Rusting radiator

I noticed last night that the living room radiator is rusting through.
The rusty patch is at the top of the radiator, and at the back (which is why it has gone unnoticed, and it is an inch or so long by a half an inch high. It is just the tiniest bit damp to touch - so the actual penetration must be quite small and is just letting through a few drops of liquid.
It is quite an old radiator but I could really do without trying to replace it just at the moment.
Is there anything I can do to "patch it up", just to get me through the winter?
I was thinking about getting some of that "rust eater" stuff you can buy for cars that is supposed to seal the rust, and them slapping on a thick coat of hammerite or the like. Is this stupid or the way to go?
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Freda wrote:

That won't work because the corrosion will most likely be from the inside. I once had a house with this problem in several rads shortly after I moved in one cold Jan. The drips quickly became messy leaks so I replaced the rads which weren't expensive compared to the damage that would have resulted from horrible stuff you get coming out of old rad which stains permanently. If you can't replace it just now at least turn off both valves fully...
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BillR said

I know what you are saying as we the only other old radiator go a few months back - we replaced that.
Like I said, just trying to win a few months - personal stuff means now just isn't a good time to be trying to get a radiator replaced. I can keep an eye on it and obviously if, in the fullness, I have to replace it the so be it - just not now.

Unfortunately that would leave me with a very cold living room.
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wrote:

Probably better than having a very wet one with wrecked carpets....
.andy
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Andy Hall said

LOL - don't you think I don't know that :-
But I doubt catastrophic failure quite yet, and now I know about it I can keep an eye on it - and of course it is at the very top of the radiator.
When the bedroom one failed, in a similar spot, it thankfully wasn't too bad, which is just as well because we didn't realise there was a problem until we noticed the damp carpet.
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Freda wrote:

You also need to address why they are corroding. The ones in the other house I had were less than 10 years old when they failed. I found out there was never any inhibitor in the system. In my current house, which I've had from new for 23 years, never had a problem like that but always keep inhibitor topped up.... The inhibitor seems expensive at 10-20 quid but cheap compared to effect of not using it..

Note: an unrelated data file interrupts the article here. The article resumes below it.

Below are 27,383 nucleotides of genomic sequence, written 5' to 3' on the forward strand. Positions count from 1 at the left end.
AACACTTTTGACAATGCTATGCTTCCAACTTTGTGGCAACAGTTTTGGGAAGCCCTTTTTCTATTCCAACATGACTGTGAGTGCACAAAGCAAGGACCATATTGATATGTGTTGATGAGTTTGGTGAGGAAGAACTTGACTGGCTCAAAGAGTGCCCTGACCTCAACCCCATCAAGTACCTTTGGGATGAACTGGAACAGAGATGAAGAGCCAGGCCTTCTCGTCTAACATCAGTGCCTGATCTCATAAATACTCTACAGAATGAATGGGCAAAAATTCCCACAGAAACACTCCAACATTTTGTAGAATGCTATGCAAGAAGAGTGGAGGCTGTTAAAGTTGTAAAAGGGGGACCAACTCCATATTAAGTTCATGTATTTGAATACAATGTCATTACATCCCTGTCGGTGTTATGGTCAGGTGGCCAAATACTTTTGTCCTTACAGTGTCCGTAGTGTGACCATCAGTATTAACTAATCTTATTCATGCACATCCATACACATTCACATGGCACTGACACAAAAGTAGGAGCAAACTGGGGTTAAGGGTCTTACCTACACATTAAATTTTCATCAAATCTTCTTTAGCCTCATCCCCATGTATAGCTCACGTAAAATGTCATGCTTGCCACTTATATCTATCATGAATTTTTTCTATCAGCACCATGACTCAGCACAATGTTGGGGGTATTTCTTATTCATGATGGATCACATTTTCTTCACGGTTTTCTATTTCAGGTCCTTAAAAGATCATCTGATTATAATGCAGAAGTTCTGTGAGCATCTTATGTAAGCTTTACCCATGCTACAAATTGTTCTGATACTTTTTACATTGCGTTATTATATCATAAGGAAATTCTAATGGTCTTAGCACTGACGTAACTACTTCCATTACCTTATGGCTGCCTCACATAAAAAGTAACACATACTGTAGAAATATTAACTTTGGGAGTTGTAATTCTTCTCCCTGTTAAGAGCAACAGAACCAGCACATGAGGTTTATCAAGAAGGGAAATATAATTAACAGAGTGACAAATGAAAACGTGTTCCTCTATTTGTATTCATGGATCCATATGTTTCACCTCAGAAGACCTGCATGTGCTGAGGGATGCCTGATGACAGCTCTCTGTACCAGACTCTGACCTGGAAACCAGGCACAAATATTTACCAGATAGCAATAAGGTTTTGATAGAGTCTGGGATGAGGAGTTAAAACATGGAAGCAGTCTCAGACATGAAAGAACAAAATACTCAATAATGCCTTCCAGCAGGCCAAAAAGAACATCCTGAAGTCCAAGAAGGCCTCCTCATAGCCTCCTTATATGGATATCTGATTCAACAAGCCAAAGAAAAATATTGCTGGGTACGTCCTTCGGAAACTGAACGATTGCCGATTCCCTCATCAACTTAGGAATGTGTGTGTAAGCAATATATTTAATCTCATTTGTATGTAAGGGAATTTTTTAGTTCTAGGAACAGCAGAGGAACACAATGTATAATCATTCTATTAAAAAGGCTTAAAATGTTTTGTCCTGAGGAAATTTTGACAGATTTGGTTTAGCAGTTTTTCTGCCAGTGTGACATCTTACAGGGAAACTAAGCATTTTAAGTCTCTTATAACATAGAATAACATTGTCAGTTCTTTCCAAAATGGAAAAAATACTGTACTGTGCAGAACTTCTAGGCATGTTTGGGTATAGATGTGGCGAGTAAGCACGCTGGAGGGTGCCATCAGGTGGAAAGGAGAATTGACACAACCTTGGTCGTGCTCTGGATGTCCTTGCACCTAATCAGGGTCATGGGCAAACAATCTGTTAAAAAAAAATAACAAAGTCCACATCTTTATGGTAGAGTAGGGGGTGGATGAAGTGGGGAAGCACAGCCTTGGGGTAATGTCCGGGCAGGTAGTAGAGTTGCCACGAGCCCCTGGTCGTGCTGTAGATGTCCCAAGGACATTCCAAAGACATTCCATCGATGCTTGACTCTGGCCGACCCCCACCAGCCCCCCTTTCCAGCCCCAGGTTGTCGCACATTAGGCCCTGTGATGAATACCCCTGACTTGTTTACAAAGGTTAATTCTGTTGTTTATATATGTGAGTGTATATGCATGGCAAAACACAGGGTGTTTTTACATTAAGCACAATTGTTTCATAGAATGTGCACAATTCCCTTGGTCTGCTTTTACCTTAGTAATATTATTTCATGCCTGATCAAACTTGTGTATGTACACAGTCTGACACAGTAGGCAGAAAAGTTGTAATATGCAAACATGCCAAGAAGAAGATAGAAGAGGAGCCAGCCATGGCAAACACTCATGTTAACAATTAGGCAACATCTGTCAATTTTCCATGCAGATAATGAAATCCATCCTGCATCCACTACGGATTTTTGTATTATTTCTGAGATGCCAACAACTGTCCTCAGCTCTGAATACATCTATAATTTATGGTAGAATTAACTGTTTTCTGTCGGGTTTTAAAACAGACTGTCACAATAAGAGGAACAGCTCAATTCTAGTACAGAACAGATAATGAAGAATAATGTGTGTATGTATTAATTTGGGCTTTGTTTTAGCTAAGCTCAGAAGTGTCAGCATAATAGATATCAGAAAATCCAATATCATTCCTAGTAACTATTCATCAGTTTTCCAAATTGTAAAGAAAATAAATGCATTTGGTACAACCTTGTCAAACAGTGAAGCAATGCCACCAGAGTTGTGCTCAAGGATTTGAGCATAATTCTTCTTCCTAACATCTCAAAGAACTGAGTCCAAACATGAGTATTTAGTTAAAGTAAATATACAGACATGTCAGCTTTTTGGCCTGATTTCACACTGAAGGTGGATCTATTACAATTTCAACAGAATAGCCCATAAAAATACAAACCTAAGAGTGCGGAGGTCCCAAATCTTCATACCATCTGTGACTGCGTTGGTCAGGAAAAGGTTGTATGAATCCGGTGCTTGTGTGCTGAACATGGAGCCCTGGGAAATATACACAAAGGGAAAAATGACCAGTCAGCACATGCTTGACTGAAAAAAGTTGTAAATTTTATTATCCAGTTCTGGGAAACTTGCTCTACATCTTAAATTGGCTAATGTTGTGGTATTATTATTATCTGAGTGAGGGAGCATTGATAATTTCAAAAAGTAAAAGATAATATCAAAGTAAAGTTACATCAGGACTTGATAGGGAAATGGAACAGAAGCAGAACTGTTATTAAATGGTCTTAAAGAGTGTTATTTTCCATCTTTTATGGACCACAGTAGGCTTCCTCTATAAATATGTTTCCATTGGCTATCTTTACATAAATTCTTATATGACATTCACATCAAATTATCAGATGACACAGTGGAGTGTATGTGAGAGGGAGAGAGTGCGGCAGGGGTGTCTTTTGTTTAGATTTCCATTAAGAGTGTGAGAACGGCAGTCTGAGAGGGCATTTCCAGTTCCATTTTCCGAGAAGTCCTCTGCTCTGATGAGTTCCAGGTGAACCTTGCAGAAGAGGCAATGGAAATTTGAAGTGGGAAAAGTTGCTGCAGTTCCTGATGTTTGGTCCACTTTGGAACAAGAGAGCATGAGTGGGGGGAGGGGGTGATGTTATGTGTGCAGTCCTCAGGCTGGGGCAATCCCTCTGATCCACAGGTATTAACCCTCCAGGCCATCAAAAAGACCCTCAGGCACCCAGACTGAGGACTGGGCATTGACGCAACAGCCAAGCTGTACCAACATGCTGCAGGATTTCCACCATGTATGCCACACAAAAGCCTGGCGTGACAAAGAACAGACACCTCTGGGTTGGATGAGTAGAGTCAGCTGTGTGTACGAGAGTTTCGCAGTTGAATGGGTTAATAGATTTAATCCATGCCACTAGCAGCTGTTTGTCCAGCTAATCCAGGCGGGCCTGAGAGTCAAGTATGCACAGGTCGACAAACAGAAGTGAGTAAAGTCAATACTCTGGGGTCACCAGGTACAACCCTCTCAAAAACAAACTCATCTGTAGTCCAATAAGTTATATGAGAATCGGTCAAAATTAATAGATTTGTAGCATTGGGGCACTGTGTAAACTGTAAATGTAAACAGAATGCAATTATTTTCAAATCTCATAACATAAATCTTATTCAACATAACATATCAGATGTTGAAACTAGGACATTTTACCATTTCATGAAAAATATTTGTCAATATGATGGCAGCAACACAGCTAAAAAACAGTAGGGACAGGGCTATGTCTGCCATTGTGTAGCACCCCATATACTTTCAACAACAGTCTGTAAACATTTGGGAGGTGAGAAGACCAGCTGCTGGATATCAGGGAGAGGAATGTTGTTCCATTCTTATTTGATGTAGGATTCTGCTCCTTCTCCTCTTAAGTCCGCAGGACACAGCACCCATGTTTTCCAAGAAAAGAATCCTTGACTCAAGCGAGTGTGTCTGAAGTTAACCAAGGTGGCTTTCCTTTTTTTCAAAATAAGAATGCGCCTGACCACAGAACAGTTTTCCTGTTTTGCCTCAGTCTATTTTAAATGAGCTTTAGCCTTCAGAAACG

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BillR said

They were/are old - I've lived here 14 years and pre-date my time. They have inhibitor in now, but I obviously have no idea what they went through before then.
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Use an electric convector heater in that room until you replace the rad. In any case, radiators are only a few tens of quid, so it can be replaced as soon as you have an hour or two to spend.
In the meantime, top up the inhibitor. You don't want the other radiators going too.
Christian.
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Christian McArdle said

This is a whopper - 1550 mm long, so unfortunately it is either going to cost a bit more than a few 10s of quid (I've done a bit of research on this already) to replace with like-for-like or I need to drain the system, change the pipework to lose 35mm, and fit "just a few quid" smaller DIY shop one.
If I could just have gone down to B&Q and bought a like-for-like I would have done so already - could have changed it over in the time I've spend typing about on here I suppose.
But life and DIY is never that simple, and if it was, we would need this ng! :-)
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Remember that modern radiators are vastly more efficient than old ones as new ones tend to be finned. To match the heat output, you may need one about 1/2 or 2/3 the size of the old one. I'd do a full heat loss calculation before choosing a radiator. You may gain valuable wall space if you don't oversize too much.
Myson do radiators this size. A 1556 x 690 has between 1.6kW and 3kW, depending on the number of panels and fins. I haven't found a price, but these sizes are, indeed, expensive. Around a hundred quid, I'd imagine.
Christian.
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Freda wrote:

If you want a temporary fix that will last a year or two:
Switch off the valves.
Drain the radiator.
Chip off any rust in the area. This will probably leave a hole.
Clean the rust off from around the hole until the metal is bright.
Make sure the surface of the metal is completely dry!
Apply car body filler, squeezing some inside the hole, and covering the area around the hole about 1/2" (12.7mm).
Allow the filler to set hard.
Re-fill the radiator and bleed.
Remember to replace the radiator in due time!
(I have done this)
If you just leave it as it is, it may give you a sudden flood!
J.B.
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merchant). Messy but quick, and might just work.
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stuart noble said

I'm going to try some milliput - it will either work or it won't - thanks both.
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